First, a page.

"The modern COIN mindset is when one arrogantly goes to some foreign land and attempts to make those who live there a lesser version of one's self. The FID mindset is when one humbly goes to some foreign land and seeks first to understand, and then to help in some small way for those who live there to be the best version of their own self." Colonel Robert C. Jones, US Army Special Forces (Retired)

  5. #25
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    Default As to the following ...

    from George
    Please note that this site, printed from 2007 I believe, suggests that Shia Muslims are more prone to martydom vs. Sunni Muslims. One of you guys brought out this point last night I believe?
    I'll enter a not guilty plea for everyone - no prior reference to martyrdom in this thread before above.

    Seriously, martyrdom (in the traditional sense) is quite different from suicide bombing - in my view, which follows as IMO for the next two paragraphs:

    Martyrdom means I am willing to die at the hands of another for my faith. In its highest form (non-violent resistence by the martyr), it is the ultimate expression of passive resistence - also the Golden Ticket to Salvation ("baptism by blood").

    Suicide bombing means I am willing to kill another at the assured sacrifice of my own life caused by my act. If my motive for killing the other guy is because I claim God wills me to do it, I would be guilty of a heresy in modern (as opposed to medieval) RC theology - whether I live or die. If I manage to kill myself, I am guilty of suicide (which modern RC theology tends to consider a form of insanity - some debate there).

    -------------------------------
    As BW points out, suicide bombing is not a generally-accepted Islamic legal-theological concept. Thus, Zawahiri was forced to write a long treatise "Jihad, Martyrdom and the Killing of Innocents" (in The Al Qaeda Reader) to justify that tactic, and others used by AQ.[*]

    COL Lynch's report discusses both suicide bombings and martyrdom operations (e.g., pp.39-40, his refs are in footnotes 62 & 63):

    A second common Islamist terror tactic meriting comment is that of suicide bombings. While neither unique nor exclusive to Islamist-inspired terrorism —the Tamil Tiger rebels of Sri Lanka, for example, have used suicide terror in their insurgency for many decades— Islamist terrorists have a well-earned reputation for extensive use of this chilling attack technique during the past twenty-five years. Indeed, Islamist suicide bombings have trended steadily upward since 1981. Hezbollah was the first to use suicide bombings as a tactic for Islamist terrorism beginning with attacks against U.S. and French targets in Beirut during 1983, ultimately carrying out at least thirty-six suicide attacks within Lebanon in the 1980s. The group continued to use the technique against Israel in the 1990s. Iran also made use of a variant of this tactic from 1982 through 1988, employing suicide combatants in waves during its grueling war against Iraq. Thus, it is clear that terrorism by Shi’a actors may feature suicide operations when the tactic is feasible. However, suicide operations by Shi’a terrorist groups in non-combat zones have been somewhat subdued over the past decade-and-a-half, and principally focused against Israel. [62]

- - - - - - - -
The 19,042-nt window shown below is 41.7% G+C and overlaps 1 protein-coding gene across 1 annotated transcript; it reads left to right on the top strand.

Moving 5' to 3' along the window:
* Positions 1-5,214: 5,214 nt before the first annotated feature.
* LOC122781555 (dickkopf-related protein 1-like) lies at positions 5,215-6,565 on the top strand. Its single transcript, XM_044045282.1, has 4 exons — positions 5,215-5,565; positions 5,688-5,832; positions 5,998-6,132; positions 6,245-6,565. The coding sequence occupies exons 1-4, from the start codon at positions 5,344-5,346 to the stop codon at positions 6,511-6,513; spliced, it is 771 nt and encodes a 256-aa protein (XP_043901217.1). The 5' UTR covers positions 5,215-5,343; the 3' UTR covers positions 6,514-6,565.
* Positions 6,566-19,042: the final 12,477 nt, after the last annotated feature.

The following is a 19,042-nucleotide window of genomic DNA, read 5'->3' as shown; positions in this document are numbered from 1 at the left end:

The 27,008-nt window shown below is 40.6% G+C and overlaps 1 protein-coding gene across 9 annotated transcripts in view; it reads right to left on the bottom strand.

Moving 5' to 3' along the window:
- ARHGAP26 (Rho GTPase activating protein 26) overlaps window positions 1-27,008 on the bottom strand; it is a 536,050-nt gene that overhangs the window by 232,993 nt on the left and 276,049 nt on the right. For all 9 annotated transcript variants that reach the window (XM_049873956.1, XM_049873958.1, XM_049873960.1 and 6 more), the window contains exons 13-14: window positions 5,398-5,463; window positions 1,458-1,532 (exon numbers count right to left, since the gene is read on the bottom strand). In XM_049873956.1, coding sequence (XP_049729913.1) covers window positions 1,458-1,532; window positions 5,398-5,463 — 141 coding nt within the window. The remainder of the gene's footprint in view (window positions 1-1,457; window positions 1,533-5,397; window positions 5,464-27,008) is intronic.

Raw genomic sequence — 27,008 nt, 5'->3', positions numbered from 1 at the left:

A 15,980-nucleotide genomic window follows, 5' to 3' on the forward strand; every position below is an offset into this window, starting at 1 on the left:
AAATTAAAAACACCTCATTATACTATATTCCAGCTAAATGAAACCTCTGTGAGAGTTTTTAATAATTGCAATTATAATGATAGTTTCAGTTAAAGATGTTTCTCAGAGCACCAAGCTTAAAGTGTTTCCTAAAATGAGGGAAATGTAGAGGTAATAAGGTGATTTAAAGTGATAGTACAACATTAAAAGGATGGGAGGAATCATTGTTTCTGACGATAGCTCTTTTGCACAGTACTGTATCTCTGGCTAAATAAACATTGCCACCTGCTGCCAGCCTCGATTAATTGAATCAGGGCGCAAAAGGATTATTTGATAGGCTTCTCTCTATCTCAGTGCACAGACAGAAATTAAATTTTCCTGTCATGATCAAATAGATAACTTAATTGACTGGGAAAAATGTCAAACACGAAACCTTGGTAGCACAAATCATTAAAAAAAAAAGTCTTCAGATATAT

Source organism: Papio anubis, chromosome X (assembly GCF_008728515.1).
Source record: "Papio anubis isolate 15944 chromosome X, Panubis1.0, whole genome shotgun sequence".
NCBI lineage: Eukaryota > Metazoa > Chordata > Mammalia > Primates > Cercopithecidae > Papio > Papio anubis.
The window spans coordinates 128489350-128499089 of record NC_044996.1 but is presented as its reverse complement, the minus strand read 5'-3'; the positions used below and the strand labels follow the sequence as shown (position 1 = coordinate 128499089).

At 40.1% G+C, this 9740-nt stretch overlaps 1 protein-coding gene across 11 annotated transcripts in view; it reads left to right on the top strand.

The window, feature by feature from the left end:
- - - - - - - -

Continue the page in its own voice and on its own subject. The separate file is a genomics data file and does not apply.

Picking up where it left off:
At the same time, Sunni terrorism, and especially by Salafi-Jihadist groups, has featured “martyrdom operations” extensively since the early 1990s, and SalafiJihadis have garnered most attention for their widespread adoption of this particularly heart-wrenching form of terrorism over the past decade. [63]The trend is strong and growing more pronounced as expertise from in-combat zone operations in Iraq and Afghanistan is shared across the jihadi terror community. Nevertheless, when it comes to suicide terror operations against western targets in non-combat zones, policymakers should not be fooled by the recent profile of Sunni-inspired radicals. Shi’a terrorists are highly capable and deadly efficient in these kinds of operations as well. The good news is that much of the work done to combat terrorism overseas against one sect’s suicide terrorist operations should produce valuable defense against “martyrdom operations” conducted by the other.
    In short, there are what I would consider to be "heretics" (as viewed from an RC theological standpoint) in some Shia and Sunni groups.

    ----------------------
    [*] Zawahiri makes a good (but to me unconvincing) legal argument for “martyrdom operations”. The various Islamic discourses are, of course, both legal and theological (since there is no distinction between the two in Islam - a theonomy, in Paul Tillich's terms, "God's law"). As such, the Islamic writings are, to me, another aspect of comparative law.

  6. #26
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    Default Is there such a reference ...

    from BW
    If you really want to look for potential Shia-Sunni issues in Pakistan, look for a map that shows density by location. But even then be sure to overlay tribal and colonial history, etc ...
    COL Lynch's report has very general stats for the nations he lists at p.47 - see Table 3, p.49. It would seem to me that a more-detailed breakdown within countries would be useful - although complex. E.g., besides Shia and Sunni, we also have Sufists - as I understand it, that take on Islam cuts across both the Shia and Sunni communities.

    BTW: George - I've been tardy in not agreeing with you that, so far as Pashtuns are concerned, our primary focus should be on how they chose to distinguish themselves. COL Lynch's report is more applicable to the Fertile Crescent and the Oil Lands to its south.